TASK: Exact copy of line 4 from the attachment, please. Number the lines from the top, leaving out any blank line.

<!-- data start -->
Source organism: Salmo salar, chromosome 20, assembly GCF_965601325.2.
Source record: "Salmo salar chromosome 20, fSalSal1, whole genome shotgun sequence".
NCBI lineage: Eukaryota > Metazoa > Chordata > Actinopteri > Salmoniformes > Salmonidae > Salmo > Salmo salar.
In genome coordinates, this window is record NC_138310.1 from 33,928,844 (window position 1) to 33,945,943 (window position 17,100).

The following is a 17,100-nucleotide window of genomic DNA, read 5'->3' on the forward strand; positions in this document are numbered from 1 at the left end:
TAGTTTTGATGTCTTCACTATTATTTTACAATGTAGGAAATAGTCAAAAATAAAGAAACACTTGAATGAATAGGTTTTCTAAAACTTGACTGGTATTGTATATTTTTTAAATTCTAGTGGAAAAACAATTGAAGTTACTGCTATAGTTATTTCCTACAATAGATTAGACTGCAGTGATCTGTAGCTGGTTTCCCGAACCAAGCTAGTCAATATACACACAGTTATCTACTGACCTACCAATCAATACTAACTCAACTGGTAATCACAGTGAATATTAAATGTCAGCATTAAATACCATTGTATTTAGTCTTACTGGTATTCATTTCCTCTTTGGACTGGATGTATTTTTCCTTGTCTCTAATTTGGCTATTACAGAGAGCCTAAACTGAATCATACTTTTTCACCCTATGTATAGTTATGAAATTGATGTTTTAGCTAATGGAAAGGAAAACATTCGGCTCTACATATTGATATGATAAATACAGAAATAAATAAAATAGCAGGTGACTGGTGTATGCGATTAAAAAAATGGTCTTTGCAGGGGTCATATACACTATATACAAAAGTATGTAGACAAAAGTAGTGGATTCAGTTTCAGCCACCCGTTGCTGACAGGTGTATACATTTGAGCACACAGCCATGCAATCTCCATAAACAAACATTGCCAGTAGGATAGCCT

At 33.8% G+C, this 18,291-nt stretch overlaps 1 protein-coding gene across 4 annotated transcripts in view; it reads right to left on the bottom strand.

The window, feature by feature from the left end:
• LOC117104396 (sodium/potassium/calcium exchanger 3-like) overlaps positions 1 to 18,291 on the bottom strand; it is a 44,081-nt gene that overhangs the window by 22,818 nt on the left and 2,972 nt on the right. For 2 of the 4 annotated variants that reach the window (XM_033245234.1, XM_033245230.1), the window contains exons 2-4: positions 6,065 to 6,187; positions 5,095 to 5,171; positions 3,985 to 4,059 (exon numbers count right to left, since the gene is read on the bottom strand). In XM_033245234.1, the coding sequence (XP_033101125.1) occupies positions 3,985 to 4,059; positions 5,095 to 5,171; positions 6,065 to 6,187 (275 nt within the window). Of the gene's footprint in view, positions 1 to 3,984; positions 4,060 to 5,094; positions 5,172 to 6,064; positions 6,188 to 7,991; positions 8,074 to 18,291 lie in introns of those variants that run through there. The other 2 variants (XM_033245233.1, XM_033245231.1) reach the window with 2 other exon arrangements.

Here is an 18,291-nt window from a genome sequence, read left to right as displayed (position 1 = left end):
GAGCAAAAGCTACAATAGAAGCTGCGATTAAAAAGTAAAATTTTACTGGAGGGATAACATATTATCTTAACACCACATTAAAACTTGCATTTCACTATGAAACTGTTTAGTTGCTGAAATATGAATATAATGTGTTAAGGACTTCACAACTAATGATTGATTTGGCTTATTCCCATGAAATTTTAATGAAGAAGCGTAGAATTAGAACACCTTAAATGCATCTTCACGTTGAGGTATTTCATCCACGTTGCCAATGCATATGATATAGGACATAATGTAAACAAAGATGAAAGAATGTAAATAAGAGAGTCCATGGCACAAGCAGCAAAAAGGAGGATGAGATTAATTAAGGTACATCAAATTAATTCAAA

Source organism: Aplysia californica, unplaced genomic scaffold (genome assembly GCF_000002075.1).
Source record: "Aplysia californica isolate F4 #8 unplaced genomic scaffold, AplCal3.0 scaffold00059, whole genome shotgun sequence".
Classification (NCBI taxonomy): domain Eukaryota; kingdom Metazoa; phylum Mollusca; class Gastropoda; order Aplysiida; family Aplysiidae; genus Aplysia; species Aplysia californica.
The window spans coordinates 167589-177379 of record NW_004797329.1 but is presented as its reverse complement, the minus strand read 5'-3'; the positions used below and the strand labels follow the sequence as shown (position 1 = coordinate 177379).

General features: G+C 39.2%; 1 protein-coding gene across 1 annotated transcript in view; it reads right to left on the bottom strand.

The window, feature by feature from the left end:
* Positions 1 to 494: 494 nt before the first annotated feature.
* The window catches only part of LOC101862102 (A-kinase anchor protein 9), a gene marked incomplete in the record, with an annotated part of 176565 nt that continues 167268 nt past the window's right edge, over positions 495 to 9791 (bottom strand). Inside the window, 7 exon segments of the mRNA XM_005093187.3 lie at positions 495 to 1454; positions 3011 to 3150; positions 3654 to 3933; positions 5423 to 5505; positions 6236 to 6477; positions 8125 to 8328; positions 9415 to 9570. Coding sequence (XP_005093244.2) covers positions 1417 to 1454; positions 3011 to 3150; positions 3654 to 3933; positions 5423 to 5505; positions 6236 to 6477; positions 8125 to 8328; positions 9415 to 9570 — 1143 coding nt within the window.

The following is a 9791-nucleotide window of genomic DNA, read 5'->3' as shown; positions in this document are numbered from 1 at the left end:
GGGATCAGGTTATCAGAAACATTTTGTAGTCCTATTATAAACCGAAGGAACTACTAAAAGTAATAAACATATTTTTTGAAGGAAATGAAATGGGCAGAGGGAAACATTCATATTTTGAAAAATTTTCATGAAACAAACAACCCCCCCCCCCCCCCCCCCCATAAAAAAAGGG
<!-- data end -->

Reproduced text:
In genome coordinates, this window is record NC_138310.1 from 33,928,844 (window position 1) to 33,945,943 (window position 17,100).